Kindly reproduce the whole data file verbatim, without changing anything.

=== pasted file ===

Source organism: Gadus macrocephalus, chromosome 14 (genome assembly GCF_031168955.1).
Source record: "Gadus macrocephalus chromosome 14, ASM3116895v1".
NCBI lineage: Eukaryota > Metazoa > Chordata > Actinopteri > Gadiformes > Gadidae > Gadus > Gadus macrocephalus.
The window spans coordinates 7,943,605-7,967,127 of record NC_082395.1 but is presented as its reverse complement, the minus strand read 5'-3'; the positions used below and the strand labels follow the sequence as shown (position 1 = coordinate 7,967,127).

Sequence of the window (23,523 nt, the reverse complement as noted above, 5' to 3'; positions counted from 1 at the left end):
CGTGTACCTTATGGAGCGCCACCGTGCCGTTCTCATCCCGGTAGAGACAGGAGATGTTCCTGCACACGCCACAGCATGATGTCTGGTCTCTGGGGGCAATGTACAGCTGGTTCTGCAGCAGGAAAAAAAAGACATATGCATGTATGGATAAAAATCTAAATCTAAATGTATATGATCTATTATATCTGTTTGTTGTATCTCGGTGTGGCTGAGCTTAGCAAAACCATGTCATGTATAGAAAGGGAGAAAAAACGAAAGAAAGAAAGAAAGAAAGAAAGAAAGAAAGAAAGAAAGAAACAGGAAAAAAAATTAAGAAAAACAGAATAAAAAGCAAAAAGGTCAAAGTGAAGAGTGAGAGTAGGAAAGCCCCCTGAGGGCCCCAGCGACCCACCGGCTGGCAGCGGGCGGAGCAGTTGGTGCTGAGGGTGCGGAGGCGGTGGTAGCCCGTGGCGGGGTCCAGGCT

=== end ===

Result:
Source organism: Gadus macrocephalus, chromosome 14 (genome assembly GCF_031168955.1).
Source record: "Gadus macrocephalus chromosome 14, ASM3116895v1".
NCBI lineage: Eukaryota > Metazoa > Chordata > Actinopteri > Gadiformes > Gadidae > Gadus > Gadus macrocephalus.
The window spans coordinates 7,943,605-7,967,127 of record NC_082395.1 but is presented as its reverse complement, the minus strand read 5'-3'; the positions used below and the strand labels follow the sequence as shown (position 1 = coordinate 7,967,127).

Sequence of the window (23,523 nt, the reverse complement as noted above, 5' to 3'; positions counted from 1 at the left end):
CGTGTACCTTATGGAGCGCCACCGTGCCGTTCTCATCCCGGTAGAGACAGGAGATGTTCCTGCACACGCCACAGCATGATGTCTGGTCTCTGGGGGCAATGTACAGCTGGTTCTGCAGCAGGAAAAAAAAGACATATGCATGTATGGATAAAAATCTAAATCTAAATGTATATGATCTATTATATCTGTTTGTTGTATCTCGGTGTGGCTGAGCTTAGCAAAACCATGTCATGTATAGAAAGGGAGAAAAAACGAAAGAAAGAAAGAAAGAAAGAAAGAAAGAAAGAAAGAAAGAAACAGGAAAAAAAATTAAGAAAAACAGAATAAAAAGCAAAAAGGTCAAAGTGAAGAGTGAGAGTAGGAAAGCCCCCTGAGGGCCCCAGCGACCCACCGGCTGGCAGCGGGCGGAGCAGTTGGTGCTGAGGGTGCGGAGGCGGTGGTAGCCCGTGGCGGGGTCCAGGCT